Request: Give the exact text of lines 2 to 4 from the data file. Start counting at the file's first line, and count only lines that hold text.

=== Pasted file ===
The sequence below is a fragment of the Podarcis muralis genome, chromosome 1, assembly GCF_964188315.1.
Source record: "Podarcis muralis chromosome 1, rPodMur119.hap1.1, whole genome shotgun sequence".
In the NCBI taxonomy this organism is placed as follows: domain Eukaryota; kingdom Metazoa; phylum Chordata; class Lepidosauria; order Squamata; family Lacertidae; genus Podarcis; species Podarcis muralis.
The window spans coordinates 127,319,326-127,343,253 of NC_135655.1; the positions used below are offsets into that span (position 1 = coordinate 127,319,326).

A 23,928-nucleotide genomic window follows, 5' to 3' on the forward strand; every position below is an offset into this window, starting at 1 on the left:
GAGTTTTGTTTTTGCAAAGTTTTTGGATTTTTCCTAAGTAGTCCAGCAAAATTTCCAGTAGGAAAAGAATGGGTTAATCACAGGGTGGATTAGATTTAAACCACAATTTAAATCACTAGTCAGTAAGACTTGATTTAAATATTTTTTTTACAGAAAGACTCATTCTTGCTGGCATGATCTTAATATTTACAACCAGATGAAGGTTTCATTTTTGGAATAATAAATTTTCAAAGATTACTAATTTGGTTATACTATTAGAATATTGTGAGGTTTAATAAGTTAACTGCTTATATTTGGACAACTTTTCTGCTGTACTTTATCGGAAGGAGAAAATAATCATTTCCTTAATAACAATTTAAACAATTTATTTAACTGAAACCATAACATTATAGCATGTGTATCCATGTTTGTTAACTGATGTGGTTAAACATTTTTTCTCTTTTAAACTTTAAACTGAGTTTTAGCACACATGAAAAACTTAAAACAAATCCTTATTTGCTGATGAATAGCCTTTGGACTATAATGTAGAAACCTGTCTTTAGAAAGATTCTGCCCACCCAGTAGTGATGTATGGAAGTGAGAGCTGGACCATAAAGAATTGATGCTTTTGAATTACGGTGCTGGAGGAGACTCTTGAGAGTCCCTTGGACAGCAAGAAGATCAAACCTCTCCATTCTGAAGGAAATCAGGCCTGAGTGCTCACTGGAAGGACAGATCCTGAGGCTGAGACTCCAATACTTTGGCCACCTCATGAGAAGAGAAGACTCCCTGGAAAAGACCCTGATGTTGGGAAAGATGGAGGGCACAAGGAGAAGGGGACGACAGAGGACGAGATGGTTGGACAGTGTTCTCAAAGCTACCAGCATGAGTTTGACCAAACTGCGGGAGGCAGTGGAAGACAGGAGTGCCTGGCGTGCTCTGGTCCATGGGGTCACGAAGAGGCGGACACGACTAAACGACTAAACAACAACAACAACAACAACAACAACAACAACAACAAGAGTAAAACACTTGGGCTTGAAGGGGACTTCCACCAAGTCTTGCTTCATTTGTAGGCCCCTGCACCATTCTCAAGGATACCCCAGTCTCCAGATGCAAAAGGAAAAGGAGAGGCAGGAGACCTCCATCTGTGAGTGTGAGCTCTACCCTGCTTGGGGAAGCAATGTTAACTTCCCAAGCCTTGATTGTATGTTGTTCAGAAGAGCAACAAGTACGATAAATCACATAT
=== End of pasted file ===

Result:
Source record: "Podarcis muralis chromosome 1, rPodMur119.hap1.1, whole genome shotgun sequence".
In the NCBI taxonomy this organism is placed as follows: domain Eukaryota; kingdom Metazoa; phylum Chordata; class Lepidosauria; order Squamata; family Lacertidae; genus Podarcis; species Podarcis muralis.
The window spans coordinates 127,319,326-127,343,253 of NC_135655.1; the positions used below are offsets into that span (position 1 = coordinate 127,319,326).